Conservatives Win BIG At Wisconsin Supreme Court On Numerous Landmark Laws

Entrance to the Wisconsin Supreme Court in the State Capitol in Madison

Despite having Democratic governor Tony Evers in power, Republican lawmakers and a conservative Supreme Court in Wisconsin have made sure to limit Evers’ power.

In December 2018, during the lame-duck session of the legislature, Republican lawmakers passed a series of laws which put the clamps on Evers’ power, including one that prevents him from pulling out of the state’s lawsuit against the Affordable Care Act.

Evers campaigned on having the state withdraw from the lawsuit.

Lawmakers acted presciently by limiting Evers’ ability to modify existing state laws such as Wisconsin’s voter ID and right-to-work laws.

Wisconsin’s right-to-work law was a hallmark piece of legislation passed under Scott Walker’s watch as governor in 2015. In fact, it may have largely contributed to the state going red during the last few years as unions have been effectively gutted.

These actions taken by Republican lawmakers at the end of 2018 obviously made Democrats in Wisconsin furious. Interest groups such as the League of Women Voters contended that the “state constitution does not ascribe the power to call an extraordinary session of the legislature to lawmakers, thereby making the December session and all actions therein unconstitutional and invalid.”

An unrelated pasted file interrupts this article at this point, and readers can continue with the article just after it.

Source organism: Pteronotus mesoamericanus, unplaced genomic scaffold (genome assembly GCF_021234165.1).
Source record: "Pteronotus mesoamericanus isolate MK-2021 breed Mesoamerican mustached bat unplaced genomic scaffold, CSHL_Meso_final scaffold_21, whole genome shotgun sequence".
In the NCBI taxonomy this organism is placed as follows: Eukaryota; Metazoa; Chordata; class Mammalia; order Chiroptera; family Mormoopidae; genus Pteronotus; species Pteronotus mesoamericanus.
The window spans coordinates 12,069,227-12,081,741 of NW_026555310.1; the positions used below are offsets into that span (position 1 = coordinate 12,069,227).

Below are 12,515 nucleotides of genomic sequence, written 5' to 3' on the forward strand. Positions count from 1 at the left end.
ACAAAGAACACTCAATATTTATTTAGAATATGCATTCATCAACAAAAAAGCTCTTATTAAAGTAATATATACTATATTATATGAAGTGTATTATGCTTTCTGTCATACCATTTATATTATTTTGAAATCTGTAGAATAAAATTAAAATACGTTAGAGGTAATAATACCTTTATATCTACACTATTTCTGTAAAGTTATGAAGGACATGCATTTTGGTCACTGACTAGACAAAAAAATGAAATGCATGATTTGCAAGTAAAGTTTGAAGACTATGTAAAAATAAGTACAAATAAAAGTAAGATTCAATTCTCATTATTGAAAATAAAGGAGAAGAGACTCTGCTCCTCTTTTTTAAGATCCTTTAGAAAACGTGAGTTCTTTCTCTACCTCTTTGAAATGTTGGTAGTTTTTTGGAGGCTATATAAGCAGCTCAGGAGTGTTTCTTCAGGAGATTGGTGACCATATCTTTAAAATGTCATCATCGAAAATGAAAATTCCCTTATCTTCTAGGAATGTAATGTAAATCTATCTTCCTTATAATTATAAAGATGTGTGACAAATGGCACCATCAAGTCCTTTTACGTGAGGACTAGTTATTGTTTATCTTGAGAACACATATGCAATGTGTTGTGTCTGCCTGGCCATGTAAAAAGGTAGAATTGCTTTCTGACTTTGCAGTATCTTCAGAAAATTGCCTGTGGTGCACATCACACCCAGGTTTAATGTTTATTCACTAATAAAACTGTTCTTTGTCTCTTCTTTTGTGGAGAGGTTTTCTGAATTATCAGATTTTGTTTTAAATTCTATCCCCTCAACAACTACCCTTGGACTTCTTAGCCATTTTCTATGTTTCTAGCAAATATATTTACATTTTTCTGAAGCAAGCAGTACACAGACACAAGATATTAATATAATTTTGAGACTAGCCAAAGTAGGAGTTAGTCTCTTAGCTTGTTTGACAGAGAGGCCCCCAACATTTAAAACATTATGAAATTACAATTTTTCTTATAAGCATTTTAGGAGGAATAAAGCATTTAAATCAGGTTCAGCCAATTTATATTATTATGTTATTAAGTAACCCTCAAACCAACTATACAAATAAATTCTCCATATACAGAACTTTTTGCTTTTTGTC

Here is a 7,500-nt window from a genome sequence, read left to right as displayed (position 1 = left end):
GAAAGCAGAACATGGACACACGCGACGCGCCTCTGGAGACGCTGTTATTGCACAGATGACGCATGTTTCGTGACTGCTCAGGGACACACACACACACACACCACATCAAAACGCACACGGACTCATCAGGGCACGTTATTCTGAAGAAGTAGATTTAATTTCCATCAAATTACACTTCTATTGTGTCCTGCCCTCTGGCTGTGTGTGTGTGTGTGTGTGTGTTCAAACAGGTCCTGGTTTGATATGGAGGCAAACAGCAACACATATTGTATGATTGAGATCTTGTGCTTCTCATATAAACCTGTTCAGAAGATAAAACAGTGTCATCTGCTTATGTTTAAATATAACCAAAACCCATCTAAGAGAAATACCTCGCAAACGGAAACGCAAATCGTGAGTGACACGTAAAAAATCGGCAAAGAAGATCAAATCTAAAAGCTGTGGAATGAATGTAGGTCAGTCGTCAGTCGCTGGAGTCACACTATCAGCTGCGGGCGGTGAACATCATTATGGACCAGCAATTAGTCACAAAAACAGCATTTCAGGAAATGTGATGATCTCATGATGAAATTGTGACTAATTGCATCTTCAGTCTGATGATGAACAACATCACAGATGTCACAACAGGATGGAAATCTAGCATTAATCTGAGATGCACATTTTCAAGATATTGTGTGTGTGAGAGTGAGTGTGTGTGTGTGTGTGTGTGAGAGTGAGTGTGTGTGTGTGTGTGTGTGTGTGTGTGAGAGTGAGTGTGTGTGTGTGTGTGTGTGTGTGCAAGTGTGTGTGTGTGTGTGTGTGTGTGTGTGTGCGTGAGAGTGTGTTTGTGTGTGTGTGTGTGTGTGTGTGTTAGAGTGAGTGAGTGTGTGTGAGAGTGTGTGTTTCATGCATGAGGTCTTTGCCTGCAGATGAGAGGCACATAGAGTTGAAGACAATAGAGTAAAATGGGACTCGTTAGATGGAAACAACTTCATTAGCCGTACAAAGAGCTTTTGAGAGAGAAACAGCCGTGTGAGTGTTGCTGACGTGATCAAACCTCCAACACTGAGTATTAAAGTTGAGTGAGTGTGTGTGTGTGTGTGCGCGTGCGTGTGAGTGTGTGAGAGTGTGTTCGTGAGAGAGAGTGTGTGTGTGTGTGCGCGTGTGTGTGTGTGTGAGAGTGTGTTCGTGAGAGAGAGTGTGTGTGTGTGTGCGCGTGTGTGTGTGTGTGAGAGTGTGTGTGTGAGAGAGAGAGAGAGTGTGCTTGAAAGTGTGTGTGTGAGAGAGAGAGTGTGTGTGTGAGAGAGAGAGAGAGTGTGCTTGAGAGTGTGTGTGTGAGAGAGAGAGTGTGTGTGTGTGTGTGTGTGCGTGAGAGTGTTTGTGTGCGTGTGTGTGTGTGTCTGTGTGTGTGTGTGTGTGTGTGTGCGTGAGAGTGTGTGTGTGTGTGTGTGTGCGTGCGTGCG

So, they went to the Wisconsin Supreme Court to have this matter settled. However, their hopes were dashed when the court ruled 4-3 in favor of the GOP on Friday, June 21, 2019, effectively discarding an argument that the session was called unconstitutionally.

In the court’s majority opinion, conservative Justice Rebecca Bradley stated that “The Wisconsin Constitution itself affords the legislature absolute discretion to determine the rules of its own proceedings.”

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